Exercises- Heart Tracking

  1. You can get used to this practice by doing it after physical exercise, a natural and positive form of stress that raises the heart rate 
  2. As soon as you have finished some cardio-vascular exercise, come to a comfortable standing position. Have a slight bend in the knees so that you feel easy, relaxed and stable on the ground.

       This is a simple practice, but this does not mean that it is easy.

  1. Notice how the exercise has increased both your rate of breathing and your heart rate.
  2. Place the palm of your right hand on the left side of your rib cage, making sure that the whole hand is on the ribs.
  3. Allow your palm, fingers and thumb to be relaxed. Don’t press too hard as this can make it difficult to feel your heartbeat.
  4. Because your heart rate is elevated, you should be able to feel your heartbeat clearly, probably under your thumb.

Draw your attention to the beats. Feel the beats under your thumb. 

  1. Allow your breath to flow easily and naturally as you focus on your heart rate.
  2. If it is comfortable, close your eyes, or have them half-closed, if that is better for you. If you would prefer not to close your eyes let your focus relax downwards on to a fixed spot in front of you or on the ground. 

Continue to breathe naturally and fully.

  1. The speed of your heartbeat will begin to steady as your body’s systems realize that the heart does not need to keep pumping an increased amount of blood to the muscles.

                    As you feel the heartbeat steady and slow down, notice how this makes you feel.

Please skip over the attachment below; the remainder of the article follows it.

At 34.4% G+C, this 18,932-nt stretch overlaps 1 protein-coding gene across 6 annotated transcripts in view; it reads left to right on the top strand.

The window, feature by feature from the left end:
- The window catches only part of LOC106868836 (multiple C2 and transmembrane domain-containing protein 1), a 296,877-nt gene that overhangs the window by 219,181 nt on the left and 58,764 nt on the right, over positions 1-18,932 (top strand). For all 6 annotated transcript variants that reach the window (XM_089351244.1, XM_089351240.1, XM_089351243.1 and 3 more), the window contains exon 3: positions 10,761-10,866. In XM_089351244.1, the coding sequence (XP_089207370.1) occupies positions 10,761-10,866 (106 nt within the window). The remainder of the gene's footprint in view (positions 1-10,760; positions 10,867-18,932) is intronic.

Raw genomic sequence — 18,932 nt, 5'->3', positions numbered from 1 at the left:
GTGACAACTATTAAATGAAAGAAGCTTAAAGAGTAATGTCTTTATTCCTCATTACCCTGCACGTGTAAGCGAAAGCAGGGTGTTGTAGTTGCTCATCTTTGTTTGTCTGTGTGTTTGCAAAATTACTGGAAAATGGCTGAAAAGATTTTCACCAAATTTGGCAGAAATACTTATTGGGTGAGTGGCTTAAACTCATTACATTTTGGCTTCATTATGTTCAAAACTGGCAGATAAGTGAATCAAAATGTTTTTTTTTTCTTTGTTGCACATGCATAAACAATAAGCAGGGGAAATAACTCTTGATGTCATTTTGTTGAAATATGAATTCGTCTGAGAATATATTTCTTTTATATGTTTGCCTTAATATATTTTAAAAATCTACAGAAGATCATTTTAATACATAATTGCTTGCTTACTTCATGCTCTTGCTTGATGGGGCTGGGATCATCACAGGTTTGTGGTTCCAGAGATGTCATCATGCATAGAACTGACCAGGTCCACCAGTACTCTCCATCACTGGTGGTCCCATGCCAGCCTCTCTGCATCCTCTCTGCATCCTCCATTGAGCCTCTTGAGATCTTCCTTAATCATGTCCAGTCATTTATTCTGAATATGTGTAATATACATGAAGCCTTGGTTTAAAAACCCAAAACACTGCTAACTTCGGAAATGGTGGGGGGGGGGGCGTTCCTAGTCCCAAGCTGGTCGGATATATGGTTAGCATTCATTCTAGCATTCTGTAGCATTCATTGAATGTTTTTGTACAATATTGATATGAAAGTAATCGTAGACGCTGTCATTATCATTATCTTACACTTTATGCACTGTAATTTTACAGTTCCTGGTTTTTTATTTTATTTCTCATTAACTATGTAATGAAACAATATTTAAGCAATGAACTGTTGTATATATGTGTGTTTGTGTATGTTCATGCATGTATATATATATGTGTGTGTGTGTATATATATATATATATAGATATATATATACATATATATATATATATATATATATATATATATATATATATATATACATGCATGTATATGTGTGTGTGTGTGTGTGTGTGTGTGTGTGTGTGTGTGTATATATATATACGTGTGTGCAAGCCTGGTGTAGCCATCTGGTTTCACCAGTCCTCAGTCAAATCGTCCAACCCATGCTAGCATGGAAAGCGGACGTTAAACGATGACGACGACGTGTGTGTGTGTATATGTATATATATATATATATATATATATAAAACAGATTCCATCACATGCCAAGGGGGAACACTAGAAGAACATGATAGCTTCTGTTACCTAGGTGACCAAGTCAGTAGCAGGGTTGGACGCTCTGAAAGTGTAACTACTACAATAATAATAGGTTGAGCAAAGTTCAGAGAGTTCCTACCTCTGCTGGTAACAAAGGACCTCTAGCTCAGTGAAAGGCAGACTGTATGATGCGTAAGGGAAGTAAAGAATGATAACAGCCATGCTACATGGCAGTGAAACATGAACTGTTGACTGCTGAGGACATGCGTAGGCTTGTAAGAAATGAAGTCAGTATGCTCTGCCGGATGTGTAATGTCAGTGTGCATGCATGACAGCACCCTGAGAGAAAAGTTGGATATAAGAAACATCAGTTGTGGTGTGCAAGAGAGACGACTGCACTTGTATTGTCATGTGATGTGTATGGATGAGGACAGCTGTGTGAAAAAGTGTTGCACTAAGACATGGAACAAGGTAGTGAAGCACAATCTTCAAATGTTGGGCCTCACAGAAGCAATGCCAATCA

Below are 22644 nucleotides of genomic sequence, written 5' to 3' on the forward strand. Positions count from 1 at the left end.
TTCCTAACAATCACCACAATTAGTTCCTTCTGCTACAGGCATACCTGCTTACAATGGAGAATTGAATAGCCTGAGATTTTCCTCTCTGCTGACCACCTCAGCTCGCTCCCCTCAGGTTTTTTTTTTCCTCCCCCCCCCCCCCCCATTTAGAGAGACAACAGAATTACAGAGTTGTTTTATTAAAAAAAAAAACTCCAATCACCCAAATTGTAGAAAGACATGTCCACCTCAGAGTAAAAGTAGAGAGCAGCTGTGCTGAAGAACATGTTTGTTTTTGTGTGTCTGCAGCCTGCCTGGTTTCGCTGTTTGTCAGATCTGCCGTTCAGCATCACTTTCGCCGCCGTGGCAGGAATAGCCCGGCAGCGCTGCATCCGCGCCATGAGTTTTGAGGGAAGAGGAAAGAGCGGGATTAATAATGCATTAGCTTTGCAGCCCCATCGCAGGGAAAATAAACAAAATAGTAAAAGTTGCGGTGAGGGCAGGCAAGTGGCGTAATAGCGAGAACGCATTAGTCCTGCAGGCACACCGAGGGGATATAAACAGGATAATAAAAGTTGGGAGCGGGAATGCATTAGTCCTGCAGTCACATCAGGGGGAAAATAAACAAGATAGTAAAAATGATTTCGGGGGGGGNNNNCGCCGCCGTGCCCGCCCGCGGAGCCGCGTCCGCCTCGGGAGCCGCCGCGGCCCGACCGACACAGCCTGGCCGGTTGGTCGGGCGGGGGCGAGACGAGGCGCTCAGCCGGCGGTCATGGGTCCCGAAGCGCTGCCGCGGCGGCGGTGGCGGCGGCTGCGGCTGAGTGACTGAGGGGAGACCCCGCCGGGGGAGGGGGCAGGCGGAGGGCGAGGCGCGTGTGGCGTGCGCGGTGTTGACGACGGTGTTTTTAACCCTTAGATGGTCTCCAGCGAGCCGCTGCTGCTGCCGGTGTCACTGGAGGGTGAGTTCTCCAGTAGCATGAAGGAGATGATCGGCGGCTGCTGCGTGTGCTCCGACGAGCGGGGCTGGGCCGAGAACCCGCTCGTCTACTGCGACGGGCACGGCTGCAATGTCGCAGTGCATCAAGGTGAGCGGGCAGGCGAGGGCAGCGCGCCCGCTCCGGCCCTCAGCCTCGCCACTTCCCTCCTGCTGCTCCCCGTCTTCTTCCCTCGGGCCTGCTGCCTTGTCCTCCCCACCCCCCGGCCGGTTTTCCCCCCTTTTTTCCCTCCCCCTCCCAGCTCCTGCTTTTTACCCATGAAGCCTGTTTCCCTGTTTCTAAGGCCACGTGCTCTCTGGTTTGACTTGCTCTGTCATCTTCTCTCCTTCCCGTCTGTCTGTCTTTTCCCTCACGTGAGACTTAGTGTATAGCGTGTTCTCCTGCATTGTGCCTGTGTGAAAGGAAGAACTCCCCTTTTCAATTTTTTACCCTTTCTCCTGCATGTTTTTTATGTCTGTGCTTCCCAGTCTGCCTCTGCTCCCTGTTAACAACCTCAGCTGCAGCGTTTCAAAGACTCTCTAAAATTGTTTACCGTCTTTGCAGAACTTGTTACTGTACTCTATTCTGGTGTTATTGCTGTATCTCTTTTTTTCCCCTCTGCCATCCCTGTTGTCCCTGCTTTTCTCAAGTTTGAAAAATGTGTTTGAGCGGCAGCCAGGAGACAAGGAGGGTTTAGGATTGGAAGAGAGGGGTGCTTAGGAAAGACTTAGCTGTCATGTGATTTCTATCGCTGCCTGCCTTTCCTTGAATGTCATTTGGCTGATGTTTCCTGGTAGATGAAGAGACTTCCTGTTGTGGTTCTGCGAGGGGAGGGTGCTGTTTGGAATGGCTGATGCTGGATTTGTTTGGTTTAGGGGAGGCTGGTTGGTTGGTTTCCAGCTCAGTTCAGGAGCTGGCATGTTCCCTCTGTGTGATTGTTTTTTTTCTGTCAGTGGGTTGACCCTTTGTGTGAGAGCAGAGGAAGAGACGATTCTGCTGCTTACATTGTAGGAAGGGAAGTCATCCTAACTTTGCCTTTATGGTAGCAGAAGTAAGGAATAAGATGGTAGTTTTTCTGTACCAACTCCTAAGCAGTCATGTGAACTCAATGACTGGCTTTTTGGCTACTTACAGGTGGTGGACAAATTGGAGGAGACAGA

If any thoughts arise, let them come and go. Acknowledge them, but do not dwell on them.

  1. The physical contact of your hand close to your heart encourages the steadying of the heart rate.


                   You are also signaling to your heart a sense of your heart being ‘held’.

  1. You can finish the practice as you feel the heart rate steadying, or you can continue for as long as you find the practice soothing and reassuring.




For some people, finding and following the heartbeat can be hard. Be patient with yourself, as simple exercises can have a powerful self-soothing effect. If it works well for you this practice can be a great ally whenever you feel your heart beginning to race as the result of stressors, painful memories, if you are finding it hard to get to sleep, or if you are awakened rapidly. 


If you are using it to calm your systems for the night, and you sleep on your back, it can be easier to place your hand on your upper chest, instead of on your ribcage. As you get used to the practice you will discover whether the chest or rib cage works better for you. What is important is that you connect to your heart rate, boost your skills of interoception, and send a reassuring message to your systems that your heart is being ‘held’.